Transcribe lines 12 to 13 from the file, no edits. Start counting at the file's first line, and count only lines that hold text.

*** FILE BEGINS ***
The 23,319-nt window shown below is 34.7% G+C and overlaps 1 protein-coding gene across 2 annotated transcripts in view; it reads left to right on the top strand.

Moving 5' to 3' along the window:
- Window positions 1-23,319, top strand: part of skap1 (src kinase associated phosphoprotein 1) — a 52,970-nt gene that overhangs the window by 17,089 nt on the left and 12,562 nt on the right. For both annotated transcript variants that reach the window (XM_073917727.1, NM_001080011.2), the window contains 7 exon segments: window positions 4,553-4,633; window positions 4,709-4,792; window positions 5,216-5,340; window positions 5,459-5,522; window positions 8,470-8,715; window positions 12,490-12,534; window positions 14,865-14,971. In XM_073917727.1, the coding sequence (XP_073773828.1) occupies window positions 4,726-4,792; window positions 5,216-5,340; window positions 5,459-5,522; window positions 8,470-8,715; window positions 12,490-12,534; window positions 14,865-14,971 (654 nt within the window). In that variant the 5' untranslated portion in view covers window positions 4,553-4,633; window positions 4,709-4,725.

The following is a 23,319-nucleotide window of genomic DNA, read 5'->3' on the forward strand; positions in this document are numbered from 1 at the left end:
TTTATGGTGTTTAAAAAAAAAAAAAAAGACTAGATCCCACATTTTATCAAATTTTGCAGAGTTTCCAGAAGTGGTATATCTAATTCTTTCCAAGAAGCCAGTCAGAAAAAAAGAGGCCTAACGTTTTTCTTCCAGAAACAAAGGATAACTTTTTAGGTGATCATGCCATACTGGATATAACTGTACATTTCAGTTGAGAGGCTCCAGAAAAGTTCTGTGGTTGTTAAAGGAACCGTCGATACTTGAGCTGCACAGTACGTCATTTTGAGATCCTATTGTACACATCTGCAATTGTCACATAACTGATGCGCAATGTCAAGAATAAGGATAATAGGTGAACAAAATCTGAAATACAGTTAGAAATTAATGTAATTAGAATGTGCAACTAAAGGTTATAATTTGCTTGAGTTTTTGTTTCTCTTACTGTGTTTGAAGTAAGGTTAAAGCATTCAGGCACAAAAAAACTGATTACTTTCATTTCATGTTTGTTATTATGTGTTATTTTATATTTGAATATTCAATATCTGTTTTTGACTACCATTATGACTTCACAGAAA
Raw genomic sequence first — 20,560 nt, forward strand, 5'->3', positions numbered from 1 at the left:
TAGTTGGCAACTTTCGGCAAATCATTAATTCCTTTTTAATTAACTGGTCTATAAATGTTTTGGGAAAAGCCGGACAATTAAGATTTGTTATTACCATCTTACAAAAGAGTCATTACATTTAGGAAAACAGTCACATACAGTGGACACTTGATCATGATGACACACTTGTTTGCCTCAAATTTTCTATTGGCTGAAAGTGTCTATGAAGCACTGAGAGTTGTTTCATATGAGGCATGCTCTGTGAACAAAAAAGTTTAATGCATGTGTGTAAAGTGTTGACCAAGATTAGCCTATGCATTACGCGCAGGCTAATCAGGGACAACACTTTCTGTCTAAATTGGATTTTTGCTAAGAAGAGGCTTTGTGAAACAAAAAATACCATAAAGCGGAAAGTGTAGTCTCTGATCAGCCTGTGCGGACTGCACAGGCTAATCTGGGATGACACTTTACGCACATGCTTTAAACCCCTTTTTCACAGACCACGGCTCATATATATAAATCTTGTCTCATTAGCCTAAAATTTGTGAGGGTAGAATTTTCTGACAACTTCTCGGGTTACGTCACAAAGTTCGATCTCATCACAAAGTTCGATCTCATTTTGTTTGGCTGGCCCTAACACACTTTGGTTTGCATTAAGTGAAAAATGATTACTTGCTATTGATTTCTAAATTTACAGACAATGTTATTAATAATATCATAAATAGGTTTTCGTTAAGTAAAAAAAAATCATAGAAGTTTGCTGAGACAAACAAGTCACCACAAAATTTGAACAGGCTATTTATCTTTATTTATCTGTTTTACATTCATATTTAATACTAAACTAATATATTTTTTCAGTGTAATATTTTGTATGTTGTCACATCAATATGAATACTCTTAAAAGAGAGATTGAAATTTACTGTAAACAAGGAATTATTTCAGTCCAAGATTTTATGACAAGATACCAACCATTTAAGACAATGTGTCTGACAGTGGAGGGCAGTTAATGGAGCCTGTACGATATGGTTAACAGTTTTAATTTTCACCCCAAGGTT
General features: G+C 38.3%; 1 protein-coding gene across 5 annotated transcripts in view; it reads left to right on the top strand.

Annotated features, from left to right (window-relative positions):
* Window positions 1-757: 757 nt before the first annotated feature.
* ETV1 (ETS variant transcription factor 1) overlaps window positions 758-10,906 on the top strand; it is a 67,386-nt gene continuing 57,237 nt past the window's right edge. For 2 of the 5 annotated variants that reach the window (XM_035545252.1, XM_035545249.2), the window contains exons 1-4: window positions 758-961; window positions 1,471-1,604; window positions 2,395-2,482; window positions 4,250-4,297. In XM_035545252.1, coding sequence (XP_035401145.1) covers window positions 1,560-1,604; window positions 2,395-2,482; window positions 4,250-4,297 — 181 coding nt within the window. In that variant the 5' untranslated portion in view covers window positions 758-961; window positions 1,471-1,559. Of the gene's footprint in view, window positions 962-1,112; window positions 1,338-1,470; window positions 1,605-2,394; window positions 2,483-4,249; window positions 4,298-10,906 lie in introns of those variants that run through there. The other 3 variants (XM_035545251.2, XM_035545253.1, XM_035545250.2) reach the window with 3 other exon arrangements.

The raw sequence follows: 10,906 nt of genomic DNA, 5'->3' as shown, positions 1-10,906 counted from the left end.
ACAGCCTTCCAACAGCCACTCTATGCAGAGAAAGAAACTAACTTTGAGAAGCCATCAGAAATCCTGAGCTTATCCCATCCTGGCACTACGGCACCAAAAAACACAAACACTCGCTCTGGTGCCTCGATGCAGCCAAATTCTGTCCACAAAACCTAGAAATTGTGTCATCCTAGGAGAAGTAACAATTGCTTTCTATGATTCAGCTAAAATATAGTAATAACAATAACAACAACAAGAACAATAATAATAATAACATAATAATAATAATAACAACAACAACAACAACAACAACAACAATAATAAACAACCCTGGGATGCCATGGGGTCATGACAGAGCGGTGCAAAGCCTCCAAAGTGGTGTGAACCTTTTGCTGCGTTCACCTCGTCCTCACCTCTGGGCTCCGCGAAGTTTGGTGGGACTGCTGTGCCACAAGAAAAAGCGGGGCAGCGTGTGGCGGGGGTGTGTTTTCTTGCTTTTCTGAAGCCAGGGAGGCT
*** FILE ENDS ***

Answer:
The raw sequence follows: 10,906 nt of genomic DNA, 5'->3' as shown, positions 1-10,906 counted from the left end.
ACAGCCTTCCAACAGCCACTCTATGCAGAGAAAGAAACTAACTTTGAGAAGCCATCAGAAATCCTGAGCTTATCCCATCCTGGCACTACGGCACCAAAAAACACAAACACTCGCTCTGGTGCCTCGATGCAGCCAAATTCTGTCCACAAAACCTAGAAATTGTGTCATCCTAGGAGAAGTAACAATTGCTTTCTATGATTCAGCTAAAATATAGTAATAACAATAACAACAACAAGAACAATAATAATAATAACATAATAATAATAATAACAACAACAACAACAACAACAACAACAATAATAAACAACCCTGGGATGCCATGGGGTCATGACAGAGCGGTGCAAAGCCTCCAAAGTGGTGTGAACCTTTTGCTGCGTTCACCTCGTCCTCACCTCTGGGCTCCGCGAAGTTTGGTGGGACTGCTGTGCCACAAGAAAAAGCGGGGCAGCGTGTGGCGGGGGTGTGTTTTCTTGCTTTTCTGAAGCCAGGGAGGCT